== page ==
Expert Guidance

4 Steps to Take When You’ve Been Diagnosed with Diabetes

Designer Creative - Sunday, March 19, 2017

Learning that you have diabetes isn’t easy. But the faster you understand your condition and start managing your symptoms, the better. Here are four steps to get you started on the right track.


1. Manage your diet.

Learning to manage what you eat is the most important part of controlling your diabetes. Unfortunately, it can also be the most stressful, and with good reason. You’re likely transitioning from putting little thought into everything you eat, beyond whether you’re hungry for it, to thinking through every bite and what it means for your body. The good news is, you’re not on your own. M Power offers resources, education and classes to those living with diabetes and their loved ones to help you manage your condition and maintain the lifestyle you enjoy.


2. Monitor your blood sugar.

Monitoring your glucose levels is a critical tool in treating your disease. Through the results, you’ll begin to understand how your food choices and activity levels affect your condition, and monitor the effectiveness of your medications. Your healthcare provider will advise you on how often you should check your blood sugar levels. Be sure to record the results each time, to better track results.


3. Cope with symptoms.

Just learning about your disease can be overwhelming and stressful, which is why it’s important to cope with both the physical and emotional symptoms that come with your diagnosis. You don’t have to do that alone. Find resources and education for both you and loved ones to better understand diabetes.

4. Communicate with your healthcare team.

Your treatment will only be as effective as the information your share with your medical provider. That makes it critical to communicate your symptoms, side effects and concerns at your appointments. Be sure to bring your blood sugar test results with you, and it may help to have a list of questions to ask your provider.


Interested in information about diabetes classes and screenings? 


How to Fight This One Powerful Craving

Designer Creative - Tuesday, February 21, 2017

You have most likely heard that consuming too much salt is bad for you, but according to the Centers for Disease Control and Prevention, many Americans are just not taking the advice. In fact, nine out of 10 adults still consume too much salt.


Why is eating too much salt bad?

Ingesting too much salt can lead to many health and performance issues with your mind and body. Salt causes blood pressure to rise, and high blood pressure can lead to type 2 diabetes, kidney failure, heart disease and stroke. An overabundance of salt intake can also increase your likelihood of developing stomach cancer, osteoporosis and obesity.


Many believe the best way to combat salt intake is to simply limit the amount of salt you put on food, but limiting yourself at the dinner table is only part of the change you need to make to have a successful diet with lower sodium. Many popular food items have too much salt before you ever have the chance to add your own personal flair.


Do you enjoy any of these foods?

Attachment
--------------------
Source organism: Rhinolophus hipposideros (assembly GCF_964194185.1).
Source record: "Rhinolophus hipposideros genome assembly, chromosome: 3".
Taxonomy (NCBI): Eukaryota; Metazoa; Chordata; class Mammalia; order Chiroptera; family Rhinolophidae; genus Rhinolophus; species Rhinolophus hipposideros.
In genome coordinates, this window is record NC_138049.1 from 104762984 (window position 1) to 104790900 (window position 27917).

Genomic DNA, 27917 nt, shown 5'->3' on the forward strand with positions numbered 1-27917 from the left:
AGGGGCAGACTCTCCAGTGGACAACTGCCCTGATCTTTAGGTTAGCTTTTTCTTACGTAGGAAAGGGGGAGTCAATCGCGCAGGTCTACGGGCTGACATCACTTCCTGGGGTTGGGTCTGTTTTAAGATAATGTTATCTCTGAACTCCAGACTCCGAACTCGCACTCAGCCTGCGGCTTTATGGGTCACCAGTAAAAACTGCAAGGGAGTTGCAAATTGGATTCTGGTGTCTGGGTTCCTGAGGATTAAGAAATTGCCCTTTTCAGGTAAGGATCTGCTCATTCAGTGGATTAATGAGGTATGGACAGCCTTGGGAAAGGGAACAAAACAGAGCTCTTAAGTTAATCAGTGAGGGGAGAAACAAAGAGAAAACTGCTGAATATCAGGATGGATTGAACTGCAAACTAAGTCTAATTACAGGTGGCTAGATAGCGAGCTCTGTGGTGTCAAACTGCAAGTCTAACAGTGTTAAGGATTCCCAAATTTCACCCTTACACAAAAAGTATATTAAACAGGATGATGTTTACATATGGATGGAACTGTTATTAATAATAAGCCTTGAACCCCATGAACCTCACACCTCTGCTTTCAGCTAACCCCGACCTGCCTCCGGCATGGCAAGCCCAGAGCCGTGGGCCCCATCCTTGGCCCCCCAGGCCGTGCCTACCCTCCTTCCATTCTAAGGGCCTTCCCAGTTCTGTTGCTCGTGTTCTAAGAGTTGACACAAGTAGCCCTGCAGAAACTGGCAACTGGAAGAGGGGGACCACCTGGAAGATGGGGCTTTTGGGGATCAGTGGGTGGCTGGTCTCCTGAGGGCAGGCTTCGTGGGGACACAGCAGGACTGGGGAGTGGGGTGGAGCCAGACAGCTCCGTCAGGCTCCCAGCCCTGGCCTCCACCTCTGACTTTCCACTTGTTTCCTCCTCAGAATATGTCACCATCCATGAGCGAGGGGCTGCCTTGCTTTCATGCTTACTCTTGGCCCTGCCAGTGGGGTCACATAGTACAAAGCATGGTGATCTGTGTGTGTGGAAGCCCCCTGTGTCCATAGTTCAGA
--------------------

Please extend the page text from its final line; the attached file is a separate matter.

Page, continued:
Lunch meat

Soy sauce


Cured meats

Salted nuts

Frozen entrees

Fast food or takeout

Canned soups



Potato chips

Processed foods


Many of the listed favorites have a lot of sodium per serving, and many adults and children do not stick with serving size recommendations. Often, we think something is healthy just because it has few calories. For example, a pickle might have fewer than 10 calories; however, that same pickle most likely has well over 500 milligrams of sodium. That’s one-third of what the American Heart Association recommends of sodium per day.



The American Heart Association recommends adults consume no more than 2,300 milligrams of sodium on a daily average, but the ideal limit is closer to 1,500 milligrams a day. These numbers vary based on a variety of personal factors. If you’re not sure how this applies to you, contact your local health department for a free consultation with a registered dietitian.


Unfortunately, many favorite foods in America have too much sodium. This does not mean we must cut them out completely, but it does mean as a collective, we need to practice more moderation for processed foods.


Instead of seasoning with salt, try

● Garlic powder

● Pepper

● Lemon zest

● Onion powder

● Red pepper flakes


Instead of chips for snacks, try

● Unsalted nuts

● Apples and peanut butter

● Low-fat yogurt

● Fresh fruit

● Baby carrots


Instead of TV dinners or frozen entrees, try

● Preparing fresh or frozen vegetables without added sauce

● Slow cooking chicken, so it’s ready when you need it

● Cooking in bulk one day a week and freezing your own meals for later

● Steaming lean meats with whole grain brown rice and vegetables


For one to two weeks, keep a journal of your daily salt intake to get a clear picture of just how much salt you’re consuming. Change does not happen immediately, and once you begin cutting down on salt, your cravings for it may skyrocket. Instead of trying an all-or-nothing approach, start cutting out and replacing salt one step at a time.



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